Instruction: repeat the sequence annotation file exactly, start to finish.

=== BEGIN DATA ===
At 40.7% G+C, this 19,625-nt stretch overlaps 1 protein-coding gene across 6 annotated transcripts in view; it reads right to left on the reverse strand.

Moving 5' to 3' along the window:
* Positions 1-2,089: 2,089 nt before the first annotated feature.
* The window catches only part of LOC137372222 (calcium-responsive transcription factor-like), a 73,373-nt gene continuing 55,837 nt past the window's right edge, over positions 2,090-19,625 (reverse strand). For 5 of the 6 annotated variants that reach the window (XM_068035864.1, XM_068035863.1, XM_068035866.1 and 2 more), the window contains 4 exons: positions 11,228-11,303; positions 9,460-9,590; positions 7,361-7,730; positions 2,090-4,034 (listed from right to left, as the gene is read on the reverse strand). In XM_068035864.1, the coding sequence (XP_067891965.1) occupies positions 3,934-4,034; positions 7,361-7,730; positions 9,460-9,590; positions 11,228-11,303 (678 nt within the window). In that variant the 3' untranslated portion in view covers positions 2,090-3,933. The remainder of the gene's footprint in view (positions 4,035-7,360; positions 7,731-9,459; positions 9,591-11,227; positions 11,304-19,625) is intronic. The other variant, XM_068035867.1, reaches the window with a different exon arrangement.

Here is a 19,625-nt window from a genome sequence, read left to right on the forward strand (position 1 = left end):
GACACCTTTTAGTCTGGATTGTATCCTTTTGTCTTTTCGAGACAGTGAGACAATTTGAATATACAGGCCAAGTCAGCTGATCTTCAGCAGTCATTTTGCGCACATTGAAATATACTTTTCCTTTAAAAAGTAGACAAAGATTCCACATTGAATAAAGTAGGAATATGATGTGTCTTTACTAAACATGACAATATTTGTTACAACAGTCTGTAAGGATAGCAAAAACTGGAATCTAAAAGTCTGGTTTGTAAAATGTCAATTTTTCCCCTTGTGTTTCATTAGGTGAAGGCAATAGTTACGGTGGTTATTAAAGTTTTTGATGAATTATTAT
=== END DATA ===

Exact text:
At 40.7% G+C, this 19,625-nt stretch overlaps 1 protein-coding gene across 6 annotated transcripts in view; it reads right to left on the reverse strand.

Moving 5' to 3' along the window:
* Positions 1-2,089: 2,089 nt before the first annotated feature.
* The window catches only part of LOC137372222 (calcium-responsive transcription factor-like), a 73,373-nt gene continuing 55,837 nt past the window's right edge, over positions 2,090-19,625 (reverse strand). For 5 of the 6 annotated variants that reach the window (XM_068035864.1, XM_068035863.1, XM_068035866.1 and 2 more), the window contains 4 exons: positions 11,228-11,303; positions 9,460-9,590; positions 7,361-7,730; positions 2,090-4,034 (listed from right to left, as the gene is read on the reverse strand). In XM_068035864.1, the coding sequence (XP_067891965.1) occupies positions 3,934-4,034; positions 7,361-7,730; positions 9,460-9,590; positions 11,228-11,303 (678 nt within the window). In that variant the 3' untranslated portion in view covers positions 2,090-3,933. The remainder of the gene's footprint in view (positions 4,035-7,360; positions 7,731-9,459; positions 9,591-11,227; positions 11,304-19,625) is intronic. The other variant, XM_068035867.1, reaches the window with a different exon arrangement.

Here is a 19,625-nt window from a genome sequence, read left to right on the forward strand (position 1 = left end):
GACACCTTTTAGTCTGGATTGTATCCTTTTGTCTTTTCGAGACAGTGAGACAATTTGAATATACAGGCCAAGTCAGCTGATCTTCAGCAGTCATTTTGCGCACATTGAAATATACTTTTCCTTTAAAAAGTAGACAAAGATTCCACATTGAATAAAGTAGGAATATGATGTGTCTTTACTAAACATGACAATATTTGTTACAACAGTCTGTAAGGATAGCAAAAACTGGAATCTAAAAGTCTGGTTTGTAAAATGTCAATTTTTCCCCTTGTGTTTCATTAGGTGAAGGCAATAGTTACGGTGGTTATTAAAGTTTTTGATGAATTATTAT